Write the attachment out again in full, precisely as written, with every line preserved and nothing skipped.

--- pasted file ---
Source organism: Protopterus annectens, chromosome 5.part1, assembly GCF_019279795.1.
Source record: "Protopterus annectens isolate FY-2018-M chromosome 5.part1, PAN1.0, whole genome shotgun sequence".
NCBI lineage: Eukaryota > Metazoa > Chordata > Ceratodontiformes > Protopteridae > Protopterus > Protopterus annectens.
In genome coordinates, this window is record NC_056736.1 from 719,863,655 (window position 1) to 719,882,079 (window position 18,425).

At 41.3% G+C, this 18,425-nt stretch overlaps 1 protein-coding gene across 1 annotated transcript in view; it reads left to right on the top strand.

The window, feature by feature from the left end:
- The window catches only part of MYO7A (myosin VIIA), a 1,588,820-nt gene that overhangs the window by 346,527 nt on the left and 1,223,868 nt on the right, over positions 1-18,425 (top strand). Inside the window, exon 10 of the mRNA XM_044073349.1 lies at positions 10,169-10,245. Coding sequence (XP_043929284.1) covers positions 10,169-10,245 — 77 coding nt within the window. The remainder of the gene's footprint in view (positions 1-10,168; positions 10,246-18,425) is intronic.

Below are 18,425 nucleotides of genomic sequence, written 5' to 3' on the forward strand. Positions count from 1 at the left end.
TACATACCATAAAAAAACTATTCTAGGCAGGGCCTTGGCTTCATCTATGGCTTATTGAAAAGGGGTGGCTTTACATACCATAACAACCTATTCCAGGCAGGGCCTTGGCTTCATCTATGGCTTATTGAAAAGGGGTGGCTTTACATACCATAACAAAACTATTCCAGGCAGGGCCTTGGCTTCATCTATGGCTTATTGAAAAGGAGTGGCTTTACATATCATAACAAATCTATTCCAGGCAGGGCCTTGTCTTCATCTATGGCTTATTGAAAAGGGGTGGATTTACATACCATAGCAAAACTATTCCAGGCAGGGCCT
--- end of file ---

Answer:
Source organism: Protopterus annectens, chromosome 5.part1, assembly GCF_019279795.1.
Source record: "Protopterus annectens isolate FY-2018-M chromosome 5.part1, PAN1.0, whole genome shotgun sequence".
NCBI lineage: Eukaryota > Metazoa > Chordata > Ceratodontiformes > Protopteridae > Protopterus > Protopterus annectens.
In genome coordinates, this window is record NC_056736.1 from 719,863,655 (window position 1) to 719,882,079 (window position 18,425).

At 41.3% G+C, this 18,425-nt stretch overlaps 1 protein-coding gene across 1 annotated transcript in view; it reads left to right on the top strand.

The window, feature by feature from the left end:
- The window catches only part of MYO7A (myosin VIIA), a 1,588,820-nt gene that overhangs the window by 346,527 nt on the left and 1,223,868 nt on the right, over positions 1-18,425 (top strand). Inside the window, exon 10 of the mRNA XM_044073349.1 lies at positions 10,169-10,245. Coding sequence (XP_043929284.1) covers positions 10,169-10,245 — 77 coding nt within the window. The remainder of the gene's footprint in view (positions 1-10,168; positions 10,246-18,425) is intronic.

Below are 18,425 nucleotides of genomic sequence, written 5' to 3' on the forward strand. Positions count from 1 at the left end.
TACATACCATAAAAAAACTATTCTAGGCAGGGCCTTGGCTTCATCTATGGCTTATTGAAAAGGGGTGGCTTTACATACCATAACAACCTATTCCAGGCAGGGCCTTGGCTTCATCTATGGCTTATTGAAAAGGGGTGGCTTTACATACCATAACAAAACTATTCCAGGCAGGGCCTTGGCTTCATCTATGGCTTATTGAAAAGGAGTGGCTTTACATATCATAACAAATCTATTCCAGGCAGGGCCTTGTCTTCATCTATGGCTTATTGAAAAGGGGTGGATTTACATACCATAGCAAAACTATTCCAGGCAGGGCCT